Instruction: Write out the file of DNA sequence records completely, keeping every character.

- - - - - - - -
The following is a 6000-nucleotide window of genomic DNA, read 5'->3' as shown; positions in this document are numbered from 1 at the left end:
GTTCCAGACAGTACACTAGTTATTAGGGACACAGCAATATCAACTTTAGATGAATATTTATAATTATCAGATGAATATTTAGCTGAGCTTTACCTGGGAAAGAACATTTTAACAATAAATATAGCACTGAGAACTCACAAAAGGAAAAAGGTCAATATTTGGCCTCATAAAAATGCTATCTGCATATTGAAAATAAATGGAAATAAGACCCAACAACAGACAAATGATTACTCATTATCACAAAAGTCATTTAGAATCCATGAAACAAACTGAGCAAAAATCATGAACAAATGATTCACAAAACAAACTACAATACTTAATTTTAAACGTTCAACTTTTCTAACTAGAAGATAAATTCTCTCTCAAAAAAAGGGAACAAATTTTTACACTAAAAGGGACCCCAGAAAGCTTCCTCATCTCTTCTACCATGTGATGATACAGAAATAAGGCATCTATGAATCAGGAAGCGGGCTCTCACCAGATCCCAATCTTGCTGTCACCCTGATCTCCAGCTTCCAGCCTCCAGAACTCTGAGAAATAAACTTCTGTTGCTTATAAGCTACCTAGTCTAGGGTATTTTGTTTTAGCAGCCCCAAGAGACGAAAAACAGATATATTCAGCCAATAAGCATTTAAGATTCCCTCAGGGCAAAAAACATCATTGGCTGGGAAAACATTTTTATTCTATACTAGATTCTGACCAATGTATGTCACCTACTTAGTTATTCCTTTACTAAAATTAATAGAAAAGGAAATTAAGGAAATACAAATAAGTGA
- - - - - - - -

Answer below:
The following is a 6000-nucleotide window of genomic DNA, read 5'->3' as shown; positions in this document are numbered from 1 at the left end:
GTTCCAGACAGTACACTAGTTATTAGGGACACAGCAATATCAACTTTAGATGAATATTTATAATTATCAGATGAATATTTAGCTGAGCTTTACCTGGGAAAGAACATTTTAACAATAAATATAGCACTGAGAACTCACAAAAGGAAAAAGGTCAATATTTGGCCTCATAAAAATGCTATCTGCATATTGAAAATAAATGGAAATAAGACCCAACAACAGACAAATGATTACTCATTATCACAAAAGTCATTTAGAATCCATGAAACAAACTGAGCAAAAATCATGAACAAATGATTCACAAAACAAACTACAATACTTAATTTTAAACGTTCAACTTTTCTAACTAGAAGATAAATTCTCTCTCAAAAAAAGGGAACAAATTTTTACACTAAAAGGGACCCCAGAAAGCTTCCTCATCTCTTCTACCATGTGATGATACAGAAATAAGGCATCTATGAATCAGGAAGCGGGCTCTCACCAGATCCCAATCTTGCTGTCACCCTGATCTCCAGCTTCCAGCCTCCAGAACTCTGAGAAATAAACTTCTGTTGCTTATAAGCTACCTAGTCTAGGGTATTTTGTTTTAGCAGCCCCAAGAGACGAAAAACAGATATATTCAGCCAATAAGCATTTAAGATTCCCTCAGGGCAAAAAACATCATTGGCTGGGAAAACATTTTTATTCTATACTAGATTCTGACCAATGTATGTCACCTACTTAGTTATTCCTTTACTAAAATTAATAGAAAAGGAAATTAAGGAAATACAAATAAGTGA